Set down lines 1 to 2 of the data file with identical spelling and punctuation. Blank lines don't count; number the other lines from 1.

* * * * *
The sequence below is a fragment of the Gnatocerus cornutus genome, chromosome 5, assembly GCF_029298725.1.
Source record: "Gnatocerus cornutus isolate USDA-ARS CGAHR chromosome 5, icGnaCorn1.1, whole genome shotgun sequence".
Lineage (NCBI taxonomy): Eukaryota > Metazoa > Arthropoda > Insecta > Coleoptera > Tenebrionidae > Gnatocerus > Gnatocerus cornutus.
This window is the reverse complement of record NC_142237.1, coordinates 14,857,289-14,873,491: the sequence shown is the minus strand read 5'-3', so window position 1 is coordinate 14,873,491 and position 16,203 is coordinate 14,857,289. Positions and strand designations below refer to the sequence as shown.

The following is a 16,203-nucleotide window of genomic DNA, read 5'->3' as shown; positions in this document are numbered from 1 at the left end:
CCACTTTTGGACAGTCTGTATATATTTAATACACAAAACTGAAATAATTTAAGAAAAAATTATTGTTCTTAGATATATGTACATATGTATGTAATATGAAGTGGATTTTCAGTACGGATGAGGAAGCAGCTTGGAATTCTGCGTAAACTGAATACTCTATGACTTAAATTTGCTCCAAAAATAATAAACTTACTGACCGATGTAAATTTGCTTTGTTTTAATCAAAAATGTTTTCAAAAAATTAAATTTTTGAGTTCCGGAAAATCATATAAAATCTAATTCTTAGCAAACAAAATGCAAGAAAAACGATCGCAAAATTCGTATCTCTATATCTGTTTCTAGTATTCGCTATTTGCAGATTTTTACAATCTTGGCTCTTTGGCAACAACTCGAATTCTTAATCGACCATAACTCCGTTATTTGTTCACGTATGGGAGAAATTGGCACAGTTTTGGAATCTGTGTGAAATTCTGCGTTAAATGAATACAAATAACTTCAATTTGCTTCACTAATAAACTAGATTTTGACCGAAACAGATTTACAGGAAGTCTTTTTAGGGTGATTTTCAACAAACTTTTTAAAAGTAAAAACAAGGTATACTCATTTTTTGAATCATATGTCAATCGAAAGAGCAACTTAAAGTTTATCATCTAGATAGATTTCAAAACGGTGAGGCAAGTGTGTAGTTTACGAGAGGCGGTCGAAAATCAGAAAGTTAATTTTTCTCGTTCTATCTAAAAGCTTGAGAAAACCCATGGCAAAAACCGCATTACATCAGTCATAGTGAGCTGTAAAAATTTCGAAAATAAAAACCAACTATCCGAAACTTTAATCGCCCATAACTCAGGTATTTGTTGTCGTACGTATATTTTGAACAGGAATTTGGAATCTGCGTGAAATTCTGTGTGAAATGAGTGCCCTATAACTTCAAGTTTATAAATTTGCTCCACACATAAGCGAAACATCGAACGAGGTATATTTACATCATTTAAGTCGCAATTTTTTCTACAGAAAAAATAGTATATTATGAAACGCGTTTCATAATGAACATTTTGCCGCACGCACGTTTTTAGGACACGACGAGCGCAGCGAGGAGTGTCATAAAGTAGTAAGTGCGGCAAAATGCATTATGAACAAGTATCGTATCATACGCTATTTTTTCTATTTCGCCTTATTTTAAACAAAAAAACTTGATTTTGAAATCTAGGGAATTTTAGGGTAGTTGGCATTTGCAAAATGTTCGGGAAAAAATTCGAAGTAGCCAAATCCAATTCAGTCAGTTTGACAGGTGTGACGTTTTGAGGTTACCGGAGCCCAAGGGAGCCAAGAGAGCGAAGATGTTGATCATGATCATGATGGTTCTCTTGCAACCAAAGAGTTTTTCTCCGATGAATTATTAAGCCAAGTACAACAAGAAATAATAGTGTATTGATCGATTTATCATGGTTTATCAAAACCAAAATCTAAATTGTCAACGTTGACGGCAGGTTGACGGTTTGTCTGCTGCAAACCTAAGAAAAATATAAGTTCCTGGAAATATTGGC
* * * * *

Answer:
The sequence below is a fragment of the Gnatocerus cornutus genome, chromosome 5, assembly GCF_029298725.1.
Source record: "Gnatocerus cornutus isolate USDA-ARS CGAHR chromosome 5, icGnaCorn1.1, whole genome shotgun sequence".